Singapore, South Korea announce monetary tightening
SINGAPORE — Shares in Asia-Pacific were higher in Thursday trade, as investors watched for market reaction following monetary policy tightening announced in South Korea and Singapore.
The Bank of Korea announced Thursday a 25 basis points hike in its base rate to 1.5%, a decision predicted by less than half of the economists in a Reuters poll.
Following the decision, the Korean won traded at 1,224.14 per dollar, still stronger than levels above 1,232 seen against the greenback earlier this week.
In Southeast Asia, the Monetary Authority of Singapore on Thursday also announced a tightening of monetary policy, its third in the last six months.
The Singapore central bank said it will re-center the mid-point of the exchange rate policy band, referred to as the Singapore dollar nominal effective exchange rate (S$NEER), at its prevailing level. The rate of appreciation of the policy band will also “increase slightly.”
The width of the policy band was left unchanged. The MAS manages monetary policy through setting the exchange rate rather than interest rates.
The Singapore dollar strengthened to 1.3528 per dollar following the MAS announcement, as compared with levels above 1.364 seen earlier in the week against the greenback.
JPMorgan Asset Management said in a note that Singapore and South Korea, as net energy importers, “are not spared” from the effects of higher commodity price that were worsened by the Russia-Ukraine conflict.
“Even though the inflation issue is not as severe as it is in many parts of the developed world, it is understandable that both central banks are trying to make sure they act pre-emptively,” said Clara Cheong, global market strategist at JPMorgan Asset Management.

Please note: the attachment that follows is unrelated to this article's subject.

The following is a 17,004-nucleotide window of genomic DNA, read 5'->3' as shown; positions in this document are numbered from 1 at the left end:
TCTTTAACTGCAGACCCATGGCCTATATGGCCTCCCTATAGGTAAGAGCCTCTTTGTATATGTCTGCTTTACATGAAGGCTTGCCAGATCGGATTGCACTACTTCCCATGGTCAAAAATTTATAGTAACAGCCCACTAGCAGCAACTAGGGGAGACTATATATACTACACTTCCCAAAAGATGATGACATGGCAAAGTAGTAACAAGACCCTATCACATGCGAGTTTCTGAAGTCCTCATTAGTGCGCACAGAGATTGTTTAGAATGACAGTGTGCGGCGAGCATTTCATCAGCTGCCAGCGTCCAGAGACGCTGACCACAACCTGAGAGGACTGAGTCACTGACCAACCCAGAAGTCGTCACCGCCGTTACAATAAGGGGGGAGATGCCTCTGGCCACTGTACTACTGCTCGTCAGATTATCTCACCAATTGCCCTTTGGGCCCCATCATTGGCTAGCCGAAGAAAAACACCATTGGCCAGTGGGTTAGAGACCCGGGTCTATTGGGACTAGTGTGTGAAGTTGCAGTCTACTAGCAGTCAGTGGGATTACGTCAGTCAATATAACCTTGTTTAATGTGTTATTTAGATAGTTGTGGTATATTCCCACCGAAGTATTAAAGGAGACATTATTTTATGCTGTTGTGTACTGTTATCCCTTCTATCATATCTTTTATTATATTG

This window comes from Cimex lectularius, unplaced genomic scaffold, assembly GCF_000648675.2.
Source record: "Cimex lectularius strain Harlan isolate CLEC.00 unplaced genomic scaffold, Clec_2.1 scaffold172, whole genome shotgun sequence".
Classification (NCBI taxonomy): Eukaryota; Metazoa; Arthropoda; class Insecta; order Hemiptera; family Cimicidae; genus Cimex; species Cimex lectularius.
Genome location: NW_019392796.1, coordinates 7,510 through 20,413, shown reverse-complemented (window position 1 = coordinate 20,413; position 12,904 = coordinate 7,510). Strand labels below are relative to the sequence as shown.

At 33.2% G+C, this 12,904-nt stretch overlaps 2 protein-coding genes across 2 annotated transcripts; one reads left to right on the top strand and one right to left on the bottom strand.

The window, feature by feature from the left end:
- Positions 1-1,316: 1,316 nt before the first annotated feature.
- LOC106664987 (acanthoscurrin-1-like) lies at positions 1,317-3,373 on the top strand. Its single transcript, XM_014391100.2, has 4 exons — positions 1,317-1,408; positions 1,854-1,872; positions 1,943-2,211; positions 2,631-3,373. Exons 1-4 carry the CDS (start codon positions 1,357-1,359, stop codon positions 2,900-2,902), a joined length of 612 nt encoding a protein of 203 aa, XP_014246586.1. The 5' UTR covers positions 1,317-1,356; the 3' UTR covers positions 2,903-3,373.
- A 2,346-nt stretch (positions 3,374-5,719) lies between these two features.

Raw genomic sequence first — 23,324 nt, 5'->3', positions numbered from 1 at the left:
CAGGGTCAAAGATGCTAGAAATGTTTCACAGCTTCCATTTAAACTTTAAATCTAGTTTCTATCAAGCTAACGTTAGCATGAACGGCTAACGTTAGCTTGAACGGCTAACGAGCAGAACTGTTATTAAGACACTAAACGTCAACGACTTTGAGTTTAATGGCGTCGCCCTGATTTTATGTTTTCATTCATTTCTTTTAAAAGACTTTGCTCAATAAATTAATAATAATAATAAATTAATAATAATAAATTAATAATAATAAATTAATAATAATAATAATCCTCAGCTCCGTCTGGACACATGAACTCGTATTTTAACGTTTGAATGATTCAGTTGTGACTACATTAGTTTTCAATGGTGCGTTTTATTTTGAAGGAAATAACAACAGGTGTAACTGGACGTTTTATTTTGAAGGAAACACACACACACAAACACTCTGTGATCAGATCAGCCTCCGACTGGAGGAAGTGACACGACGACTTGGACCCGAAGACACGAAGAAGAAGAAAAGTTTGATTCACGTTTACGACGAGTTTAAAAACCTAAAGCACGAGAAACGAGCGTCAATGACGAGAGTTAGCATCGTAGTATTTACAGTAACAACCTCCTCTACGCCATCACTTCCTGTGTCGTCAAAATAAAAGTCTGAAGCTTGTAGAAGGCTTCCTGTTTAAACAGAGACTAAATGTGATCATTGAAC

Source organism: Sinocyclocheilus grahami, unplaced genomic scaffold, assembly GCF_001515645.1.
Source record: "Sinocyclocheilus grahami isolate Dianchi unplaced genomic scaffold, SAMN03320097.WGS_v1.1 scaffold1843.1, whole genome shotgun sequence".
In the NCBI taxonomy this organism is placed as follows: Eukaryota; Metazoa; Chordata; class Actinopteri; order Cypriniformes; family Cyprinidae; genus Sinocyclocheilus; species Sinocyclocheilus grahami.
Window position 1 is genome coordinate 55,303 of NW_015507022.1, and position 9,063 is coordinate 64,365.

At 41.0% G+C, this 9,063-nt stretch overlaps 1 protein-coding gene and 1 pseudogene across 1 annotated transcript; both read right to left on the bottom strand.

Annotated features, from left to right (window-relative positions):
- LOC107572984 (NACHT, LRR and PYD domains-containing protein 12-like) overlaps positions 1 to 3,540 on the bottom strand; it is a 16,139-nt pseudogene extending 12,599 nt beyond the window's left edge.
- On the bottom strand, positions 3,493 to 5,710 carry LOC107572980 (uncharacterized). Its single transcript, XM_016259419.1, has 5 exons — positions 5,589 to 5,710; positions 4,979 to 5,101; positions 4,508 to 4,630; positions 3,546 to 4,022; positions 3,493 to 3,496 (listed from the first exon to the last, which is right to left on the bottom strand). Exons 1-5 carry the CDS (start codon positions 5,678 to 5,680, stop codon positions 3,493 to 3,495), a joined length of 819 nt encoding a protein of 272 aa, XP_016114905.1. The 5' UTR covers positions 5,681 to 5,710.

“From the rates space, the MAS is probably a tad more hawkish than expected, with the market now looking for another potential move in October,” added Eugene Leow, senior rates strategist at DBS Bank.
“Whether it’s looking at big data blips of the number of ships waiting offshore in Shanghai or simply speaking to my colleagues in Shanghai, there is going to be significant disruptions to the Chinese economy from the current lockdowns that we’re seeing from Covid,” David Wong, senior investment strategist for equities at AllianceBernstein, told CNBC’s “Street Signs Asia” on Thursday.
“I think what we’re seeing now in terms of policy easing may partially offset but may not completely offset some of those negative fundamental impacts,” Wong said.
In Hong Kong, the Hang Seng index also gained 0.37%. Shares of CNOOC listed in the city rose 1.75%. Reuters reported Wednesday the Chinese oil firm is preparing to exit operations in multiple Western nations due to fears of sanctions.
Elsewhere, the Nikkei 225 in Japan climbed 1.1% while the Topix index advanced 0.79%.
In Australia, the S&P/ASX 200 rose 0.58%. Australia’s unemployment rate remained at 4% in March, according to official data released Thursday. That was slightly worse than expectations in a Reuters poll for a 3.9% unemployment rate.
MSCI’s broadest index of Asia-Pacific shares outside Japan gained 0.42%. Markets in India are closed on Thursday for a holiday.
The U.S. dollar index, which tracks the greenback against a basket of its peers, was at 99.667 after a recent decline from above 100.4.
The Japanese yen traded at 125.23 per dollar, stronger than levels above 125.6 seen against the greenback yesterday. The Australian dollar was at $0.7453 following a recent bounce from levels below $0.744.
Oil prices were lower in the afternoon of Asia trading hours, with international benchmark Brent crude futures down 0.08% to $108.69 per barrel. U.S. crude futures declined 0.4% to $103.83 per barrel.
— Correction: This article was updated to reflect that Clara Cheong is from JPMorgan Asset Management. An earlier version misstated her title and organization in one instance.